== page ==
This report on the coal resources of the Kaiparowits Plateau, Utah is a contribution to the U.S. Geological Survey's (USGS) 'National Coal Resource Assessment' (NCRA), a five year effort to identify and characterize the coal beds and coal zones that could potentially provide the fuel for the Nation's coal-derived energy during the first quarter of the twenty-first century. For purposes of the NCRA study, the Nation is divided into regions. Teams of geoscientists, knowledgeable about each region, are developing the data bases and assessing the coal within each region. The five major coal-producing regions of the United States under investigation are: (1) the Appalachian Basin; (2) the Illinois Basin; (3) the Gulf of Mexico Coastal Plain; (4) the Powder River Basin and the Northern Great Plains; and (5) the Rocky Mountains and the Colorado Plateau. Six areas containing coal deposits in the Rocky Mountain and Colorado Plateau Region have been designated as high priority because of their potential for development. This report on the coal resources of the Kaiparowits Plateau is the first of the six to be completed.
The coal quantities reported in this study are entirely 'resources' and represent, as accurately as the data allow, all the coal in the ground in beds greater than one foot thick. These resources are qualified and subdivided by thickness of coal beds, depth to the coal, distance from known data points, and inclination (dip) of the beds. The USGS has not attempted to estimate coal 'reserves' for this region. Reserves are that subset of the resource that could be economically produced at the present time.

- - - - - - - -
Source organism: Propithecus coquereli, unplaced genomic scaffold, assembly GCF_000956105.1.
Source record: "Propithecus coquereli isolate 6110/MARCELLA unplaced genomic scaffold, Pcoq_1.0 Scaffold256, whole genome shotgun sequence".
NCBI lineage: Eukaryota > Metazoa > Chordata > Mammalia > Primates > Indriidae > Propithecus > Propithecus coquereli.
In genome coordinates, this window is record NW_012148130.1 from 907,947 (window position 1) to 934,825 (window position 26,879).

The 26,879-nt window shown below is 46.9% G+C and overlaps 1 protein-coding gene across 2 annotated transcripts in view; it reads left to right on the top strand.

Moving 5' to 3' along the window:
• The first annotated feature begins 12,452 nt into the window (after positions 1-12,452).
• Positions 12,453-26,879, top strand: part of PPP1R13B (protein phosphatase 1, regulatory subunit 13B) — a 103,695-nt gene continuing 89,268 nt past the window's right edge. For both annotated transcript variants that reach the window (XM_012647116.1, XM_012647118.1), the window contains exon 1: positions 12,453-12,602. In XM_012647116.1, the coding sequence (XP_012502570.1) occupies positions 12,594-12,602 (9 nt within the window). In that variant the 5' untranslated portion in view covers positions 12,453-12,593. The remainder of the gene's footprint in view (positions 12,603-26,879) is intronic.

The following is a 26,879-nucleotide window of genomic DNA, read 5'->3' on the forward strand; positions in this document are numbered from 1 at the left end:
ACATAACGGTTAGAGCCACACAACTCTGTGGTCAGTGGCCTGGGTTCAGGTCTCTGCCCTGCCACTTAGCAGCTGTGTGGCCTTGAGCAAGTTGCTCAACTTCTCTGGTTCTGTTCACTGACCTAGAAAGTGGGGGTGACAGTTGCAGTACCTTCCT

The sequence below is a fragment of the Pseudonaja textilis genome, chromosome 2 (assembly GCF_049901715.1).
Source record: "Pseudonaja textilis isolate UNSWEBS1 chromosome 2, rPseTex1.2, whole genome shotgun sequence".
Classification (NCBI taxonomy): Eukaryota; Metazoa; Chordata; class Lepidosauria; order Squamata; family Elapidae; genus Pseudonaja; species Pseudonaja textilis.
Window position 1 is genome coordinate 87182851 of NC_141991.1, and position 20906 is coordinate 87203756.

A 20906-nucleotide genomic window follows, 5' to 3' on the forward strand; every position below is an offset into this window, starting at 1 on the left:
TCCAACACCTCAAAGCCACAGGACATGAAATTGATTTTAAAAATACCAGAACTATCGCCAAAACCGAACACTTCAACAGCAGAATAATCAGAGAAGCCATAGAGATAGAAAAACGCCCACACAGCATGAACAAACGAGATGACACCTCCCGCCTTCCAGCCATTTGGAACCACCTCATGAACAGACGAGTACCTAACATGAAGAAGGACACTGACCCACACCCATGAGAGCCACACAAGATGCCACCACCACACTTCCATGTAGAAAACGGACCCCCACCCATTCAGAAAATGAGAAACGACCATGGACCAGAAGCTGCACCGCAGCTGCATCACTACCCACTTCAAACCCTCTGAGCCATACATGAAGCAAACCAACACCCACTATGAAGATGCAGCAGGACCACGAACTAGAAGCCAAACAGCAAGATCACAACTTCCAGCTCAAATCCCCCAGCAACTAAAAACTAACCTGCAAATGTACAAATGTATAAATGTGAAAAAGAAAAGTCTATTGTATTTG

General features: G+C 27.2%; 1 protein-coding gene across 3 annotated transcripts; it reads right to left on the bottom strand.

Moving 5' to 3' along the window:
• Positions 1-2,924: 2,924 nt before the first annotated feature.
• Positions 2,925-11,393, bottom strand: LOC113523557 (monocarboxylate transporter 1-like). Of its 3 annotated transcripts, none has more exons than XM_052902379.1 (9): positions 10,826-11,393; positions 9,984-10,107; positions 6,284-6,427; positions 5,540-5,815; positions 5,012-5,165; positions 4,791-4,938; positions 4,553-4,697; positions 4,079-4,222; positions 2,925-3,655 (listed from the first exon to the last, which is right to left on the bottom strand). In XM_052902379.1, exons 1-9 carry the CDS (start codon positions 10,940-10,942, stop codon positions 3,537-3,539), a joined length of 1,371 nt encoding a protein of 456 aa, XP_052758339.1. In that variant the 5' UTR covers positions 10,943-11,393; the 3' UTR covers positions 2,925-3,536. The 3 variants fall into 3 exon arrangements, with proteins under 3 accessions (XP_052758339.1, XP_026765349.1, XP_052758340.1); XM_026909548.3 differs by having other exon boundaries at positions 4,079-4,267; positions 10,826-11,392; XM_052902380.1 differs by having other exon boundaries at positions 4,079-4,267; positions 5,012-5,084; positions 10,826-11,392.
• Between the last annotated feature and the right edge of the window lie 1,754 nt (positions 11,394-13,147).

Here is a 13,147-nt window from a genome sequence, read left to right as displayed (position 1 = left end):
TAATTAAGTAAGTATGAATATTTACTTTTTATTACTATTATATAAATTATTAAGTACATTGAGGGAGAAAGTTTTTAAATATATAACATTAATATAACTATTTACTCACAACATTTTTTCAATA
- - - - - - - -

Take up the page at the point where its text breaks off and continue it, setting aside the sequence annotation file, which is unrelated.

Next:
The coal resources are differentiated into 'identified' and 'hypothetical' following the standard classification system of the USGS (Wood and others, 1983). Identified resources are those within three miles of a measured thickness value, and hypothetical resources are further than three miles from a data point. Coal beds in the Kaiparowits Plateau are laterally discontinuous relative to many other coal bearing regions of the United States. That is, they end more abruptly and are more likely to fragment or split into thinner beds. Because of these characteristics, the data from approximately 160 drill holes and 40 measured sections available for use in this study are not sufficient to determine what proportion of the resources is technologically and economically recoverable.
The Kaiparowits Plateau contains an original resource of 62 billion short tons of coal in the ground. Original resource is defined to include all coal beds greater than one foot thick in the area studied. None of the resource is recoverable by surface mining. However, the total resource figure must be regarded with caution because it does not reflect geologic, technological, land-use, and environmental restrictions that may affect the availability and the recoverability of the coal. At least 32 billion tons of coal are unlikely to be mined in the foreseeable future because the coal beds are either too deep, too thin to mine, inclined at more than 12?, or in beds that are too thick to be completely recovered in underground mining. The estimated balance of 30 billion tons of coal resources does not reflect land use or environmental restrictions, does not account for coal that would be bypassed due to mining of adjacent coal beds, does not consider the amount of coal that must remain in the ground for roof support, and does not take into consideration the continuity of beds for mining. Although all of these factors will reduce the amount of coal that could be recovered, there is not sufficient data available to estimate recoverable coal resources. For purposes of comparison, studies of coal resources in the eastern United States have determined that less than 10 percent of the original coal resource, in the areas studied, could be mined economically at today's prices (Rohrbacher and others, 1994).
Additional publication details
USGS Numbered Series
Preliminary Investigations of the Distribution and Resources of Coal in the Kaiparowits Plateau, Southern Utah